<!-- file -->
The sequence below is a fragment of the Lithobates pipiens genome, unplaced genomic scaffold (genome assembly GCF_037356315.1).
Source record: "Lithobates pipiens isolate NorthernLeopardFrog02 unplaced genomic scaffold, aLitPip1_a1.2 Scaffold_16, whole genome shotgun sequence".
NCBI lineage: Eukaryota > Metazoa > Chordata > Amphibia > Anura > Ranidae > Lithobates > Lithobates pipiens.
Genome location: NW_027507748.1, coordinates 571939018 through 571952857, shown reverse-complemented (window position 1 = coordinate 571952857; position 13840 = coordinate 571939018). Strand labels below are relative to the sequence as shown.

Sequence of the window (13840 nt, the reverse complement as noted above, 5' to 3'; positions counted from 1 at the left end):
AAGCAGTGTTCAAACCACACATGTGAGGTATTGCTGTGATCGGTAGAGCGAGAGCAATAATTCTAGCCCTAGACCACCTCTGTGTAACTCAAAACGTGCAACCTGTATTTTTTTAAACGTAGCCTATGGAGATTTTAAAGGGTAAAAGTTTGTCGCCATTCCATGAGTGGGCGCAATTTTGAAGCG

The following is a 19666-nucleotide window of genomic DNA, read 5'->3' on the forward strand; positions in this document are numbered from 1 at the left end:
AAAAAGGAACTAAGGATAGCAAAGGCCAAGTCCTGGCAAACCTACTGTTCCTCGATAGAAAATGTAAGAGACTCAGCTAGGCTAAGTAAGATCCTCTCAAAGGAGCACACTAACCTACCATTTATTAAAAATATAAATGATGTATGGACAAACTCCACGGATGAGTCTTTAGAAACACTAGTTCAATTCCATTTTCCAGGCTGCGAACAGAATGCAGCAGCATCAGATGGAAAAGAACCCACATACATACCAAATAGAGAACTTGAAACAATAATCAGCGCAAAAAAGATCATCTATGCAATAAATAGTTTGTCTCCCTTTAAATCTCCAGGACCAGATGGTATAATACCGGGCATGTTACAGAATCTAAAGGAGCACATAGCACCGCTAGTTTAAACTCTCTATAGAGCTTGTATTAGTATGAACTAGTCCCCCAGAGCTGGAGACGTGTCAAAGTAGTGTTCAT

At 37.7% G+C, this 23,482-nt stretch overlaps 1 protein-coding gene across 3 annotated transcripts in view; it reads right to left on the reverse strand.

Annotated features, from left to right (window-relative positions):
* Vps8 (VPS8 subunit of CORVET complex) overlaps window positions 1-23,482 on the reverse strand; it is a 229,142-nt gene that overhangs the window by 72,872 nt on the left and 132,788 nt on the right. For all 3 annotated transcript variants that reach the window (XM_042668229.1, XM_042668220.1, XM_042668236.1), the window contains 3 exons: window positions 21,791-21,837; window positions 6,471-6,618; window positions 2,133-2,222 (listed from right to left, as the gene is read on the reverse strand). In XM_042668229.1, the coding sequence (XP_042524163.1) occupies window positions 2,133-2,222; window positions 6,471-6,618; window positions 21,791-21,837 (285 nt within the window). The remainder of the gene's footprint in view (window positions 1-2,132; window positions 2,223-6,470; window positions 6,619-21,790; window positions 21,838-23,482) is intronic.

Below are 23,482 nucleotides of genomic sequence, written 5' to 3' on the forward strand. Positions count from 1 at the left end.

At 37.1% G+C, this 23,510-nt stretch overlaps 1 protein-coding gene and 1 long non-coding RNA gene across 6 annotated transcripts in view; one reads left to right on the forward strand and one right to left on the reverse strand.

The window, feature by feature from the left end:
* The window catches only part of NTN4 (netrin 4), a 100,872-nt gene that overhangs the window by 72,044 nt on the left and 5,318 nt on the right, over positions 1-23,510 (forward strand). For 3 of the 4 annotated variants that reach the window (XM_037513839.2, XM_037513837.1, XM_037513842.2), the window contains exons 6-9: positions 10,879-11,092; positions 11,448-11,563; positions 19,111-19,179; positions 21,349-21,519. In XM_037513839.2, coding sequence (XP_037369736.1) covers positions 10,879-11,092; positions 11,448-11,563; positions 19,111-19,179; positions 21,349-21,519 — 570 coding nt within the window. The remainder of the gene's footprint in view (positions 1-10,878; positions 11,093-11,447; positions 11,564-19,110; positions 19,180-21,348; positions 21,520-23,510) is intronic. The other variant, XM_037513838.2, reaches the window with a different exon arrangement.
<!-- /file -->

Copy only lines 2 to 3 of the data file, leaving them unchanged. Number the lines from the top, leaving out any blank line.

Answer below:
Source record: "Lithobates pipiens isolate NorthernLeopardFrog02 unplaced genomic scaffold, aLitPip1_a1.2 Scaffold_16, whole genome shotgun sequence".
NCBI lineage: Eukaryota > Metazoa > Chordata > Amphibia > Anura > Ranidae > Lithobates > Lithobates pipiens.